Metabolic acidosis (MA), indicated by low serum total CO2 (TCO2) concentration, is a risk factor for mortality and progressive renal dysfunction in CKD. However, the long-term effects of MA on kidney transplant recipients (KTRs) are unclear. We conducted a multicenter retrospective cohort study of 2318 adult KTRs, from January 1, 1997 to March 31, 2015, to evaluate the prevalence of MA and the relationships between TCO2 concentration and clinical outcomes. The prevalence of low TCO2 concentration (<22 mmol/L) began to increase in KTRs with eGFR<60 ml/min per 1.73 m2 and ranged from approximately 30% to 70% in KTRs with eGFR<30 ml/min per 1.73 m2 Multivariable Cox proportional hazards models revealed that low TCO2 concentration 3 months after transplant associated with increased risk of graft loss (hazard ratio [HR], 1.74%; 95% confidence interval [95% CI], 1.26 to 2.42) and death-censored graft failure (DCGF) (HR, 1.66; 95% CI, 1.14 to 2.42). Cox regression models using time-varying TCO2 concentration additionally demonstrated significant associations between low TCO2 concentration and graft loss (HR, 3.48; 95% CI, 2.47 to 4.90), mortality (HR, 3.16; 95% CI, 1.77 to 5.62), and DCGF (HR, 3.17; 95% CI, 2.12 to 4.73). Marginal structural Cox models adjusted for time-varying eGFR further verified significant hazards of low TCO2 concentration for graft loss, mortality, and DCGF. In conclusion, MA was frequent in KTRs despite relatively preserved renal function and may be a significant risk factor for graft failure and patient mortality, even after adjusting for eGFR.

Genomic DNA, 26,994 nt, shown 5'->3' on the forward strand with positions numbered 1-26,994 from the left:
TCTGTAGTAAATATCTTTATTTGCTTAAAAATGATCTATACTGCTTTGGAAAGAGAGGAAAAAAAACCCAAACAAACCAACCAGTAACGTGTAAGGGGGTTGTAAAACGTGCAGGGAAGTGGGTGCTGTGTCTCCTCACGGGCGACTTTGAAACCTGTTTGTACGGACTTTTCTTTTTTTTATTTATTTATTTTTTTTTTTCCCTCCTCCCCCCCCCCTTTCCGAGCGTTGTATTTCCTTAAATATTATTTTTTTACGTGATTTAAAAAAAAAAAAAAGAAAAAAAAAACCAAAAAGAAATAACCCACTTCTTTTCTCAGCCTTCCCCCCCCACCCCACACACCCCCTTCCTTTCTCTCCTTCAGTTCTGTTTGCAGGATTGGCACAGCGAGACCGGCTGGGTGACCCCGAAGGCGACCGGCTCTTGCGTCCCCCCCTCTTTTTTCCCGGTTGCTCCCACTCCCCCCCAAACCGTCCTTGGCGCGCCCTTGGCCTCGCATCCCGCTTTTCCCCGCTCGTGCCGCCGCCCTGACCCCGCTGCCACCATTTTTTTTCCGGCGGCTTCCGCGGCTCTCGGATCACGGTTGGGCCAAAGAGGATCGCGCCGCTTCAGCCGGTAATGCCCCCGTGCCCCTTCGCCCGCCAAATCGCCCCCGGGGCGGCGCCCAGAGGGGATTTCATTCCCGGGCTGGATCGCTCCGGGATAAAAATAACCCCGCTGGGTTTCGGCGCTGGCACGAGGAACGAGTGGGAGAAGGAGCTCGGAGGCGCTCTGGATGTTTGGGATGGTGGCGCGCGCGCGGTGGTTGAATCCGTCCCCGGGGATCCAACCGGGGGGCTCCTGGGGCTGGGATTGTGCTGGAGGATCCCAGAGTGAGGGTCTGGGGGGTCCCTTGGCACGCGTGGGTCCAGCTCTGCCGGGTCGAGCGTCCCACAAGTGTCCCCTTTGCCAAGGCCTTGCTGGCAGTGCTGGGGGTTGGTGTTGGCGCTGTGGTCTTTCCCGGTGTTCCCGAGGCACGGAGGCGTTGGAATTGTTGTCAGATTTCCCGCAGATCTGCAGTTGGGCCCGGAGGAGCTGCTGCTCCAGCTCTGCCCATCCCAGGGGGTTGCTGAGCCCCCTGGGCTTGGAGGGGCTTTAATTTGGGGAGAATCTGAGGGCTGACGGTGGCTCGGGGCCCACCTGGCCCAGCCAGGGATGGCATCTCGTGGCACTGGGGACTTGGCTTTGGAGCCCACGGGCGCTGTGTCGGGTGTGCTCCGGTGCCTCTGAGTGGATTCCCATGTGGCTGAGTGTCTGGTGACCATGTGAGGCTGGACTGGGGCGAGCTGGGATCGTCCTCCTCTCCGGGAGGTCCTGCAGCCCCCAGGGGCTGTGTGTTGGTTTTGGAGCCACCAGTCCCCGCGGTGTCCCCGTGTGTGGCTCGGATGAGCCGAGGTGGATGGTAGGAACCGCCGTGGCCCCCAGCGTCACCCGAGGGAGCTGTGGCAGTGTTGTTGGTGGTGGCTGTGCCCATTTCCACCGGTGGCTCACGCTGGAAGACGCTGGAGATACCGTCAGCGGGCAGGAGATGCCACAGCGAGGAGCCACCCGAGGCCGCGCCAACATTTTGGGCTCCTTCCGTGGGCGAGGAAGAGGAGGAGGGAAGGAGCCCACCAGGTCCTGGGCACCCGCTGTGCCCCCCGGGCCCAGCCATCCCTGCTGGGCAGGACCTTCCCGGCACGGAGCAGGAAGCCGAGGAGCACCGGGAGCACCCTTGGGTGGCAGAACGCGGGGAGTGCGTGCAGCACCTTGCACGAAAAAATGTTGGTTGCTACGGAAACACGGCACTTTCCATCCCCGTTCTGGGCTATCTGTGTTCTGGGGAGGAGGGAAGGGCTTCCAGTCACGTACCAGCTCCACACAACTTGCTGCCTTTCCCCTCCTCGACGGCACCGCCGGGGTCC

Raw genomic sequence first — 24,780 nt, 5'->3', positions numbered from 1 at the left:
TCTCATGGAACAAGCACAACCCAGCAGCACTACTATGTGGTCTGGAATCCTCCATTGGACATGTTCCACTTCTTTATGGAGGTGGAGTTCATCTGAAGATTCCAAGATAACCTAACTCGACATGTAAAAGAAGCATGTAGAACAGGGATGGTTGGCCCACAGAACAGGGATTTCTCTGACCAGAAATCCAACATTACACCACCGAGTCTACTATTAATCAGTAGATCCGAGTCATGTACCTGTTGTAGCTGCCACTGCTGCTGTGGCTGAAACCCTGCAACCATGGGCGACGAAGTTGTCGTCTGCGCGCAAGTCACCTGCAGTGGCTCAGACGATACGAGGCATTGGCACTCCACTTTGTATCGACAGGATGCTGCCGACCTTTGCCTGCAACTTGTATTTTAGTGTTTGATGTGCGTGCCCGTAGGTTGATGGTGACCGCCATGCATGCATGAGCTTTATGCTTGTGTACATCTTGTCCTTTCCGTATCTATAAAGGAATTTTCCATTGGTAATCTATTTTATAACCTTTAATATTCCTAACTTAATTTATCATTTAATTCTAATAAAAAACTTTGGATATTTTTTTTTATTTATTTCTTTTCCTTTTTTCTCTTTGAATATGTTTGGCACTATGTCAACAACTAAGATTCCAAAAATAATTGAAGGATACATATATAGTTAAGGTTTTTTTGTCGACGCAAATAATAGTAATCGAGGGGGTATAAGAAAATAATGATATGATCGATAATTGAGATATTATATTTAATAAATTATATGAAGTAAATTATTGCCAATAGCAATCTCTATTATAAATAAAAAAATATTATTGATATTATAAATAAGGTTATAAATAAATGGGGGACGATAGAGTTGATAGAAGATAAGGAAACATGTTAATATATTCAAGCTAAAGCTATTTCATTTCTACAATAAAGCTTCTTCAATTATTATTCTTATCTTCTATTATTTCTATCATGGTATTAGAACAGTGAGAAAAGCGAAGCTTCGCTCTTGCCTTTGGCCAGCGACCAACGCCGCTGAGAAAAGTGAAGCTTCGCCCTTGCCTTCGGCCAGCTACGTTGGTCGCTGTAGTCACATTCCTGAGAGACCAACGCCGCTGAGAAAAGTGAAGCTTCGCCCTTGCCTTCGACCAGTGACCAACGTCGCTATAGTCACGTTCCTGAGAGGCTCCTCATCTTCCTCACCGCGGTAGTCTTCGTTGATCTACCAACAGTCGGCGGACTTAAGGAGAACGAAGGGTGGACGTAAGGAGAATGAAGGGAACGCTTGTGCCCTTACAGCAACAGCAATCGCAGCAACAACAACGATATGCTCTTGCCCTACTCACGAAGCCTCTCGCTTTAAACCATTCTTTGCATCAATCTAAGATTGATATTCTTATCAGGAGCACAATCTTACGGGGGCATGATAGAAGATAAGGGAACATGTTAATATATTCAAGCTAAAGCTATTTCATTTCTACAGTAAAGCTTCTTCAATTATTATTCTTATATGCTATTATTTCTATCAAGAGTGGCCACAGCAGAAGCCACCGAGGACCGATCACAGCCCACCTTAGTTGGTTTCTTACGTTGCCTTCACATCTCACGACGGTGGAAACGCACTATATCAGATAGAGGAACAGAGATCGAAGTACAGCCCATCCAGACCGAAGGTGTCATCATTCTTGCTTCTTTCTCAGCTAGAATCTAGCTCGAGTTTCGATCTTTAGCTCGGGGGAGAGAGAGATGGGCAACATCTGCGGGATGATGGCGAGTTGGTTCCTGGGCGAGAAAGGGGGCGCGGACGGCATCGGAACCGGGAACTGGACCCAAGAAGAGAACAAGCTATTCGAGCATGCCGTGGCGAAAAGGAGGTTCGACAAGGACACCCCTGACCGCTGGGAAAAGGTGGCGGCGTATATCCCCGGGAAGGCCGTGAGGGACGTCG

Keywords: acidosis; chronic graft deterioration; glomerular filtration rate; kidney transplantation; mortality; transplant recipients.
Copyright © 2017 by the American Society of Nephrology.